“In addition, years of preclinical work will now culminate in a clinical trial in early 2022 designed to assess the anti-inflammatory Interleukin-1 receptor antagonist as a treatment of bronchopulmonary dysplasia, an often fatal cardiopulmonary disease of preterm infants.”

Associate Professor Nold said she hoped the Mentorship Program would help her improve as a leader.

“Importantly I would like to engage with my mentor in discussions that extend beyond career to include values and different leadership styles, to drive scientific innovation,” she said.

“Such a balancing act requires knowing how to use one’s own strengths, when to lead, when to follow and I would appreciate learning from the personal experiences of my mentor.”

Professor Lezanne Ooi is a Principal Research Fellow and cellular neuroscientist at the University of Wollongong.

I have developed stem cell disease models and tools for investigating neuronal and glial function in disease,” she said.

“My goals are focused on generating impact and translational outcomes for patients by working with academic and clinical collaborators, industrial partners and philanthropic organisations to achieve these aims.”

Professor Ooi said AAHMS Fellows were “eminent leaders in their fields due to distinguished performance over their careers”.

“By working together as a collective voice for health and medical research, this grouping can have significant impact on the community, industry and government for the benefit of health and medical science in Australia and internationally,” she said.

“I applied for this program because I want to contribute to these efforts and to learn from the best; we need a dynamic and united effort to improve health and medical research in Australia.”

Associate Professor Piero Perucca is Associate Professor of Adult Epilepsy at the University of Melbourne, Director of the Bladin-Berkovic Comprehensive Epilepsy Program at Austin Health, and an NHMRC Early Career Fellow.

He is an academic neurologist, with clinical and research interest in the diagnosis and management of epilepsy.

“I applied to the AAHMS Mentorship Program because it offers the unique opportunity to engage with and learn from one of Australia’s pre-eminent minds from another field of medicine,” he said.

“I am grateful to be given this opportunity which will allow me to grow into a better academic leader and mentor, as well as strengthen my networking skills at the national and international levels.”

Associate Professor Susanna Park is an Associate Professor of Neuroscience at the University of Sydney and NHMRC RG Wright Biomedical Career Development Fellow leading a multidisciplinary research group investigating assessment strategies, treatments and risk factors in neuropathy and neuromuscular disease.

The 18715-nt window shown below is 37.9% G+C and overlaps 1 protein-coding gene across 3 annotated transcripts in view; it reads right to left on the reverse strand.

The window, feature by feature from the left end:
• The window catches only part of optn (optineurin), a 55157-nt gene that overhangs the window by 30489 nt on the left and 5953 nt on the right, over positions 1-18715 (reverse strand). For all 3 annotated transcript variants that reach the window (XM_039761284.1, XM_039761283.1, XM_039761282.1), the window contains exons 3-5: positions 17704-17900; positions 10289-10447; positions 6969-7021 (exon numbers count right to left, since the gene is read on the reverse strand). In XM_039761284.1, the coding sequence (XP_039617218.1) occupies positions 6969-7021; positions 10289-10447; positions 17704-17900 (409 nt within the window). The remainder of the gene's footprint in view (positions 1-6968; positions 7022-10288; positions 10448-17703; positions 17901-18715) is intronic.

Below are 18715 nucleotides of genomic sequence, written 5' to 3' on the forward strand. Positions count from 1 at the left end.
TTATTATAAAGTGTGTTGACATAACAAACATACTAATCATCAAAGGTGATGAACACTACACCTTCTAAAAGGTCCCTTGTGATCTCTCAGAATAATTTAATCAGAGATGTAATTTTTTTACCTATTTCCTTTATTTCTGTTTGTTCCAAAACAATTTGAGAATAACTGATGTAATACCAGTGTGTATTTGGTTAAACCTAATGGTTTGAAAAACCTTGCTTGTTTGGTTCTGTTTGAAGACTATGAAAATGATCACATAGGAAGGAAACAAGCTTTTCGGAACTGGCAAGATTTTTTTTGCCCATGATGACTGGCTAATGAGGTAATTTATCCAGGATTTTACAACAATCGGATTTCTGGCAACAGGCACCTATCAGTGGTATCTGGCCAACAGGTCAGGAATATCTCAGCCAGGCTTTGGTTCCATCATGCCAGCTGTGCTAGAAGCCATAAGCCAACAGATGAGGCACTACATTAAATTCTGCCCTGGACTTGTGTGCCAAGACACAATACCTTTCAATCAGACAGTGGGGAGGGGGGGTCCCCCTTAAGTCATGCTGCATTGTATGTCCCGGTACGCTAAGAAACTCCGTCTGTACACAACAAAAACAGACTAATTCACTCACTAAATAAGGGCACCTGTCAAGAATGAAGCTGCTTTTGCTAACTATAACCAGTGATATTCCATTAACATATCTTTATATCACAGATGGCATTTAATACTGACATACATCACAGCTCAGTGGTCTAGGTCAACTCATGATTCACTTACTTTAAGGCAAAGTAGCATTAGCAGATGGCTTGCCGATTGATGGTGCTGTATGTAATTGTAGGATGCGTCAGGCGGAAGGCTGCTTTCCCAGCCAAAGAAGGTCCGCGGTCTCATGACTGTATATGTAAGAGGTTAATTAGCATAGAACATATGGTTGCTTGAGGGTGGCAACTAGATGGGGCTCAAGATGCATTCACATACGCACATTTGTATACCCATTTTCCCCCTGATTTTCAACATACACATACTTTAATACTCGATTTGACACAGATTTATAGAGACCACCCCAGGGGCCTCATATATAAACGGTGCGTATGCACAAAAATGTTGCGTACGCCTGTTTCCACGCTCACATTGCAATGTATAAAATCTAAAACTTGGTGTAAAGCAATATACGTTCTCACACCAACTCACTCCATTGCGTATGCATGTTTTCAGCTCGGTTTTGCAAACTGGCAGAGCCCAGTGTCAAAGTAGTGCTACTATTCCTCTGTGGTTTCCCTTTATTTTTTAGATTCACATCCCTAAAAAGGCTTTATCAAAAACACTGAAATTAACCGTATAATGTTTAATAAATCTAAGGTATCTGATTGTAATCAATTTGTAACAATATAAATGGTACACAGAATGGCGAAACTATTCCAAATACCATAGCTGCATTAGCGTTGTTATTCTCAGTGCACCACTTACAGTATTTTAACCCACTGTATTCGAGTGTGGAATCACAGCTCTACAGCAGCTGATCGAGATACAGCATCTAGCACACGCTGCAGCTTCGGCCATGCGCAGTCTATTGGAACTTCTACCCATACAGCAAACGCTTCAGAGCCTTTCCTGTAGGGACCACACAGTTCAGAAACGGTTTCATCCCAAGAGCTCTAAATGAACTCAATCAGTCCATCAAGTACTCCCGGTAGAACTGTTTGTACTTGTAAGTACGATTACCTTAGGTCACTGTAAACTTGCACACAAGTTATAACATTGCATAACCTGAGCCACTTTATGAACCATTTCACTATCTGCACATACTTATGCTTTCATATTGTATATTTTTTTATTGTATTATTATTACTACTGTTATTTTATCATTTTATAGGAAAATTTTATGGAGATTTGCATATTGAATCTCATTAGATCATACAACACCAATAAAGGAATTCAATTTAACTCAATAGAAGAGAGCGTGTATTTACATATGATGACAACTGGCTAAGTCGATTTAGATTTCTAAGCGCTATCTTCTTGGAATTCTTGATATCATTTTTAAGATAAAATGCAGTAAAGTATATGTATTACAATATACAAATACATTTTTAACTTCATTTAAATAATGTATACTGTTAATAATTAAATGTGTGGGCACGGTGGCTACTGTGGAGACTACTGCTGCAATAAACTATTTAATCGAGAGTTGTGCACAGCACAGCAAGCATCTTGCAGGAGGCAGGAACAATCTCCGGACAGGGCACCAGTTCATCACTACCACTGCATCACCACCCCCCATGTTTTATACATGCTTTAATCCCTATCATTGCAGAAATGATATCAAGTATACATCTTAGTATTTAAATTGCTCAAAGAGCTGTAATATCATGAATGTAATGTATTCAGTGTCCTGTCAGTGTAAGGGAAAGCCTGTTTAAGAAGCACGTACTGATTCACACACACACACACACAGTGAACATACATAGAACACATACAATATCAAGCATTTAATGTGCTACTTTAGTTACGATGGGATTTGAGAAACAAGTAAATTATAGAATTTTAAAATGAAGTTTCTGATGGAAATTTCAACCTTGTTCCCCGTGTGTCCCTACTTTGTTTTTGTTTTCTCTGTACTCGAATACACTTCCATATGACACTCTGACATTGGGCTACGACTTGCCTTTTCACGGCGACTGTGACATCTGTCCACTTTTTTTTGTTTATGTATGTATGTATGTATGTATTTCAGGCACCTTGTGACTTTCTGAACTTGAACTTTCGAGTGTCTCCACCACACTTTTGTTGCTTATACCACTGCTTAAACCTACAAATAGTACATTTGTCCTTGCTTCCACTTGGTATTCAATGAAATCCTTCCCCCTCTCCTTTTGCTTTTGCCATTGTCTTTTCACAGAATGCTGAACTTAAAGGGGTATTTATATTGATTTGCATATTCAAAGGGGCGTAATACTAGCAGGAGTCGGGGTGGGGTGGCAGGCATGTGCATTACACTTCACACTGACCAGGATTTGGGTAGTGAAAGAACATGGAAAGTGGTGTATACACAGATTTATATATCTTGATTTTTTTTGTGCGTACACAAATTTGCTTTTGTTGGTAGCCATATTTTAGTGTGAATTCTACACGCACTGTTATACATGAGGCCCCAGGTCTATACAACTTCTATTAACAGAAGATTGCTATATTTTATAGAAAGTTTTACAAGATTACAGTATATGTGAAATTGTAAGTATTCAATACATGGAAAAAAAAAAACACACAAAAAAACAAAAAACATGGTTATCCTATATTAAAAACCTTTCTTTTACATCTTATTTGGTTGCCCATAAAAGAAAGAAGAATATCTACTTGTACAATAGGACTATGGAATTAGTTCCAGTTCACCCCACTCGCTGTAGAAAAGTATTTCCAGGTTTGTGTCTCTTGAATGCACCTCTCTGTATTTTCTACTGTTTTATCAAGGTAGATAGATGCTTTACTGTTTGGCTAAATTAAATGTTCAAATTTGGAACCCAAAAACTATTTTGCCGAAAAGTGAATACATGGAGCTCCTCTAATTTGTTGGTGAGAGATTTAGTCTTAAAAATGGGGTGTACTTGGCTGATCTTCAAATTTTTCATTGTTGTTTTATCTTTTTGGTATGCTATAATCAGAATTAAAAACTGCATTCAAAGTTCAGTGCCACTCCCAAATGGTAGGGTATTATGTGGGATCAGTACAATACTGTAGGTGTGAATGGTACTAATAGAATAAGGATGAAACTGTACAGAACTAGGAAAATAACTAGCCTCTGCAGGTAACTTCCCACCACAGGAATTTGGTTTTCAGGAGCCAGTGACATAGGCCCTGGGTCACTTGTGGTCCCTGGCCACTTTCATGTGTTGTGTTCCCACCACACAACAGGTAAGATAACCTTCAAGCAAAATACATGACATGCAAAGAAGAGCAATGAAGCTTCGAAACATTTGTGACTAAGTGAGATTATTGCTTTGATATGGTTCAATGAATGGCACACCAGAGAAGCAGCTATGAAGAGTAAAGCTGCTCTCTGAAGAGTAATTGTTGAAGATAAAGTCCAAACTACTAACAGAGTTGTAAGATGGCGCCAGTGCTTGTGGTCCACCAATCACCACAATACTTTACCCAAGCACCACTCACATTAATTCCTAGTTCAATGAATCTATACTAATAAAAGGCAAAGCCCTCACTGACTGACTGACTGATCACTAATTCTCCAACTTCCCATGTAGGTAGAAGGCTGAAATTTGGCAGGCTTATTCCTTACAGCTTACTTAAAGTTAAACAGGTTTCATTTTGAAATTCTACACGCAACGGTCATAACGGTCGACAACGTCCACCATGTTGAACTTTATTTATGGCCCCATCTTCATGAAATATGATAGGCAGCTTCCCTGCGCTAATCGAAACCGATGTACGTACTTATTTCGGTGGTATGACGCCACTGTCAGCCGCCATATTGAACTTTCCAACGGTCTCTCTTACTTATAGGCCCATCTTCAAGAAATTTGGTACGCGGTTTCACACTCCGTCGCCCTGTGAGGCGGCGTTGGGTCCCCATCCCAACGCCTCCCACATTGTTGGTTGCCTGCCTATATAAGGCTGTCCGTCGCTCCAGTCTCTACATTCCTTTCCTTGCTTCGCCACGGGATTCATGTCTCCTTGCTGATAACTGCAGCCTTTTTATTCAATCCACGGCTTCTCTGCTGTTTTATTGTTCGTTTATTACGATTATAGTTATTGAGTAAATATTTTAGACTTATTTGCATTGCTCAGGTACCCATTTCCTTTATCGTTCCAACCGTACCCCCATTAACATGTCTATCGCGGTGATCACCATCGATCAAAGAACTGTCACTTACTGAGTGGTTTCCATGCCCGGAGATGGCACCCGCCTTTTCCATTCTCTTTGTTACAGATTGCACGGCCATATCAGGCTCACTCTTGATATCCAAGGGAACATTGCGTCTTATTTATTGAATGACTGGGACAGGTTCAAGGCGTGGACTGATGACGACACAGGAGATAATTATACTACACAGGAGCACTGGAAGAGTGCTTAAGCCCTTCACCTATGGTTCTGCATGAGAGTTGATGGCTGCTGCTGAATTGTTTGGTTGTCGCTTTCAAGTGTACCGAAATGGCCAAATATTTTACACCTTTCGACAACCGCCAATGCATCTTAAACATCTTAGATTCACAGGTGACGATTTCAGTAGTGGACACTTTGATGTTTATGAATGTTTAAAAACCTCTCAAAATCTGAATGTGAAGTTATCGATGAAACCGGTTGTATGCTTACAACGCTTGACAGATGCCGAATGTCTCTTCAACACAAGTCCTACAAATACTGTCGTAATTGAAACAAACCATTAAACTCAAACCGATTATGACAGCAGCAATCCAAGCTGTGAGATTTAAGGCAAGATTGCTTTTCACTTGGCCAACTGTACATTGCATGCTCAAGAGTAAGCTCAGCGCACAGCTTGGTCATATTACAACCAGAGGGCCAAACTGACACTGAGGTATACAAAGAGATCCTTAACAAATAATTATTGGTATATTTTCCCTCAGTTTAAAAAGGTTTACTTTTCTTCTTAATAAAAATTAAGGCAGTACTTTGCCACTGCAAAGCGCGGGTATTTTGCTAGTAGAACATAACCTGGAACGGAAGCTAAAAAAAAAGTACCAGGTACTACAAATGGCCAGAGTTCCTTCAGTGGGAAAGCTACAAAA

“My research has pioneered the use of diagnostic and assessment tools in neuropathy across a range of disorders, with a focus on nerve damage following cancer treatment, prevalent in about 40 per cent of cancer survivors,” she said.

“My research program has examined thousands of chemotherapy-treated patients, leading to more than 115 research papers and clinical trials of rehabilitation and treatment options for cancer survivors with neuropathy.

“I applied for the AAHMS mentoring program because I want to improve my research leadership skills and my ability to contribute to policy and clinical translation. I have really benefited from local mentoring in the past and I am excited to learn from the wealth of experience of Academy fellows.”

Dr Nicola Waddell is an NHMRC senior research fellow who in 2016 established the Medical Genomics Group at QIMR Berghofer Medical Research Institute. Her work has been published in top tier journals including Nature, Cancer Cell and Nature Genetics.

“I applied for the AAHMS mentoring program to receive support and guidance from thought leaders in Australia with the hope  of developing leadership skills and confidence to lead national efforts and effectively mentor others,” she said.

“I wish to better understand the health and medical sciences system in Australia to positively contribute to the Australian research community and ensure we have future leaders to continue to advance research in Australia.”

Professor Tracy Burrows, Professor of Nutrition and Dietetics at the University of Newcastle, has an NHMRC Investigator Grant to explore diet, eating behaviours and mental health.

“I applied for the program as moving into the mid-career level of research, I appreciate that there is a lot of value in external mentoring outside my direct field of research as well as gaining broader national and international perspectives on the health and medical landscape,” she said.

“I hope to gain a broader understanding of research from elite practitioners in their field, as well as learn from others’ experiences in navigating research and having impact in health services and advocacy.”

Professor Anne Tiedemann is a Principal Research Fellow at The University of Sydney.

“My research over the past 10 years, supported by more than $15M in competitive grant funding, has advanced understanding about risk factors for falls and exercise programs that prevent falls in older age,” she said.

“I am looking forward to being mentored by leaders in health research in Australia and to the opportunity to meet and connect with other mentees and Fellows of AAHMS.

“This program has the potential to also build my own mentoring skills so that I can effectively nurture emerging researchers to be future leaders.”